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Worst Opening Line Contest

I received dozens of wonderful entries so it’s taken a long time to decide on a winner. Thanks to everyone who sent their opening line - a lot of them would actually make a really good opening line for a play. Maybe you should keep writing!


The opening line in a play should do several things:


•   It should indicate that something is wrong, something is out of balance, something needs fixing.

•   It should demand a response.

•   It should let us know that what is going to happen will be serious.

•   It should plunge us into the midst of something that is happening.


So the worst opening line should do none of those things.


Here are a few examples of great opening lines from plays that we’ve produced at Shaker Bridge Theatre.


From Outside Mullingar -

An old man and a younger man enter into a messy and dirty old farmhouse. As they take off their rain-soaked coats, the younger man speaks.



Jesus, what an experience. My heart feels like a stone. It’s a physical sensation.



From How The World Began -

A trailer dressed up on the inside as a classroom. Desks scattered about. Curled up posters half-hanging from the walls. Boxes stacked in the corners. A teacher’s desk, stacked with papers. Susan (mid 30s), on her hands and knees, sniffs the floor. Micah (16) enters.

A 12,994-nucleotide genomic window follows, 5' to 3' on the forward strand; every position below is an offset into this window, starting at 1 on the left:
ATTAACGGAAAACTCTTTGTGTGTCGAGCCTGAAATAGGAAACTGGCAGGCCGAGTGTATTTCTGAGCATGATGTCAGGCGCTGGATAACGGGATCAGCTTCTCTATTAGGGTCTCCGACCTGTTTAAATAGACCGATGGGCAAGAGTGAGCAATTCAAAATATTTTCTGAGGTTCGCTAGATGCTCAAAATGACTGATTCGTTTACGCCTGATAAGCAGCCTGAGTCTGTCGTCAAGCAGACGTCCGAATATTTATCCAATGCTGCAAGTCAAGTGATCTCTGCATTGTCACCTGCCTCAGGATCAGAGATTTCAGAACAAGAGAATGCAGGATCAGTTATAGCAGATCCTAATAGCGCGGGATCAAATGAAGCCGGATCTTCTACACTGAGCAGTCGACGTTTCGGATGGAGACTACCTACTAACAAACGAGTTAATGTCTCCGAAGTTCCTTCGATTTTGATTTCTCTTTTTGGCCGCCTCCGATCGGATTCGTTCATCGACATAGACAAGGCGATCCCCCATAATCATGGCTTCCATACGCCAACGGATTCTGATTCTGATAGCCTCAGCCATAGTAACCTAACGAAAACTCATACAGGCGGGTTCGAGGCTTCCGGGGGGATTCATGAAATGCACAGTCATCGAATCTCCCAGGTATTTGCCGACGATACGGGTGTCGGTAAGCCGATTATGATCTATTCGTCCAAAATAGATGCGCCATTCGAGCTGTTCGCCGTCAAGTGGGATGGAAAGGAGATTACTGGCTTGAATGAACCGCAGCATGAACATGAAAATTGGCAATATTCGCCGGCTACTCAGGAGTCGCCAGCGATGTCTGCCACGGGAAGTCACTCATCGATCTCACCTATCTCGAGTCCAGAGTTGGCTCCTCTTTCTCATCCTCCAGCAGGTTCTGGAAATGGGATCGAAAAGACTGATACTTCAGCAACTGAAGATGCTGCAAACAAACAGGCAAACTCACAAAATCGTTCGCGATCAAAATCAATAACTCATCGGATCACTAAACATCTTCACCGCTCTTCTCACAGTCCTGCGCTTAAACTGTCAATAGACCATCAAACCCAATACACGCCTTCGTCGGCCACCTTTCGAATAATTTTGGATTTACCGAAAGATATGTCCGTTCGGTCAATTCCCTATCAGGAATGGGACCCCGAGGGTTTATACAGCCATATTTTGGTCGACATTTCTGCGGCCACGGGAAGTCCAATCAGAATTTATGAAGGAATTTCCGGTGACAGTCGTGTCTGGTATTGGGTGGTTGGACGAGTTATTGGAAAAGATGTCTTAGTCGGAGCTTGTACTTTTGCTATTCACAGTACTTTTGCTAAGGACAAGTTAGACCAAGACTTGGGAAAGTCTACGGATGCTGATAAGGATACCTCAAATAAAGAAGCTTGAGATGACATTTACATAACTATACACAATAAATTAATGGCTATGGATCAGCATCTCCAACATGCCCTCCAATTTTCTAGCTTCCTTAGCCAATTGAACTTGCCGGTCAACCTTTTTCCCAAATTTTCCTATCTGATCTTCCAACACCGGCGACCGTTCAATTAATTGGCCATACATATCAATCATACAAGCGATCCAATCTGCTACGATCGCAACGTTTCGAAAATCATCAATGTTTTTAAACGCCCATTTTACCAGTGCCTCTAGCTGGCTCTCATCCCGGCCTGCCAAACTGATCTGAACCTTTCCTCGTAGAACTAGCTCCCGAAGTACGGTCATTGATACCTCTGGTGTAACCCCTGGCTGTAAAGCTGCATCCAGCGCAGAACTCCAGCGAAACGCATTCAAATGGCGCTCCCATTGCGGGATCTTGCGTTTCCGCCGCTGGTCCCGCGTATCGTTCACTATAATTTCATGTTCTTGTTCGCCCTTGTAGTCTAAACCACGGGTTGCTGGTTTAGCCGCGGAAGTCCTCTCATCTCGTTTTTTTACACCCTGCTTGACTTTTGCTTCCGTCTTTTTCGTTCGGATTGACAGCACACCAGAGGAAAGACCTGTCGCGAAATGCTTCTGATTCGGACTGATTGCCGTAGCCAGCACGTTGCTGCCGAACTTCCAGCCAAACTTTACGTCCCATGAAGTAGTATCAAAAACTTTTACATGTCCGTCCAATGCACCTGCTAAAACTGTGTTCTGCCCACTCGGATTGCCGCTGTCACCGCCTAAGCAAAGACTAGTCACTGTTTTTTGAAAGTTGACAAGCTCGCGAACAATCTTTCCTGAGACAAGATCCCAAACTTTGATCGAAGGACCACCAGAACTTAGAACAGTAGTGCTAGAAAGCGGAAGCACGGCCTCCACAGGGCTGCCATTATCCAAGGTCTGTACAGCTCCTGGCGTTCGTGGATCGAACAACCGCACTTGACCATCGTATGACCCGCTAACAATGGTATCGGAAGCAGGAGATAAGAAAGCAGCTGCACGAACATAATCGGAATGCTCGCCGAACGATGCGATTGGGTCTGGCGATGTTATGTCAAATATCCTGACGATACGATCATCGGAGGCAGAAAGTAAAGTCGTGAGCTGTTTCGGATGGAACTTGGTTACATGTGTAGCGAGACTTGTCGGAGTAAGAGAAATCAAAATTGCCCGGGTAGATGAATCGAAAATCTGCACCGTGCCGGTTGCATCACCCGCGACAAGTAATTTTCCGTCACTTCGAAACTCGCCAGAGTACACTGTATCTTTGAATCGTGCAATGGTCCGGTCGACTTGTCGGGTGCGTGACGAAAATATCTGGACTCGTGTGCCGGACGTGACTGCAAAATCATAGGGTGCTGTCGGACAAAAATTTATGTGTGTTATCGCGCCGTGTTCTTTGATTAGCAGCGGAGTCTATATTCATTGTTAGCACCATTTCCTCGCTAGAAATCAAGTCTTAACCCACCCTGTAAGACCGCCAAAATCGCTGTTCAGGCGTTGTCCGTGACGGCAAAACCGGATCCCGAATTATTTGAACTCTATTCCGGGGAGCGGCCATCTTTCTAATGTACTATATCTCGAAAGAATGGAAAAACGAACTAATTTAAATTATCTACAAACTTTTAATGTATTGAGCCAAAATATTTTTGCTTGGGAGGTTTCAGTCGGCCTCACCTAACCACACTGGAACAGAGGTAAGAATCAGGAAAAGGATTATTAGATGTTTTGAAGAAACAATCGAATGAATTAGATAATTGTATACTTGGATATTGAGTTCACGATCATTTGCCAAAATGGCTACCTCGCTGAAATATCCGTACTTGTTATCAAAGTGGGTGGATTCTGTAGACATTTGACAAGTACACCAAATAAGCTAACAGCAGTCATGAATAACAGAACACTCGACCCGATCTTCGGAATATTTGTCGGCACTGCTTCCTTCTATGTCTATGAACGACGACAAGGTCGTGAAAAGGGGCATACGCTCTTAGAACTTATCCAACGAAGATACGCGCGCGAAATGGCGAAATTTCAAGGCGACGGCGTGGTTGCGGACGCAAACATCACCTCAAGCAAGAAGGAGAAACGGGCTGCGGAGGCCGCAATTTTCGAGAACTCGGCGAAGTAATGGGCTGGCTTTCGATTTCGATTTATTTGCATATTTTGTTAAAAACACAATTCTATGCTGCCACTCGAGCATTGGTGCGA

Do you smell that?



And here are the two winners of the worst opening line-


A dimly lit tavern. The only customer sitting at the bar takes a sip of his beer and then speaks to the bartender.



This wedgie is killin’ me.


(Kyle Hines)


And -


A Victorian-era drawing room in an English country house. Night. It is raining. An old woman, dressed in black is seated on a divan. She has dozed off, mouth agape, a glass in hand. A large decanter of whiskey, almost empty, sits on the side table. A grandfather clock is heard faintly ticking. A young boy in a night shirt stands at the tall, leaded glass window, gazing out. He holds a small orange object in a handkerchief.


Grand-mama, do you think my goldfish had a soul?

(Mark Bergren)


Thanks to everyone - and keep writing!! The 10-minute play contest ends on the 15th of this month.


The challenge was met by dozens of you, and the winning entry is by Kyle Hines. Second place goes to Mark Bergren.

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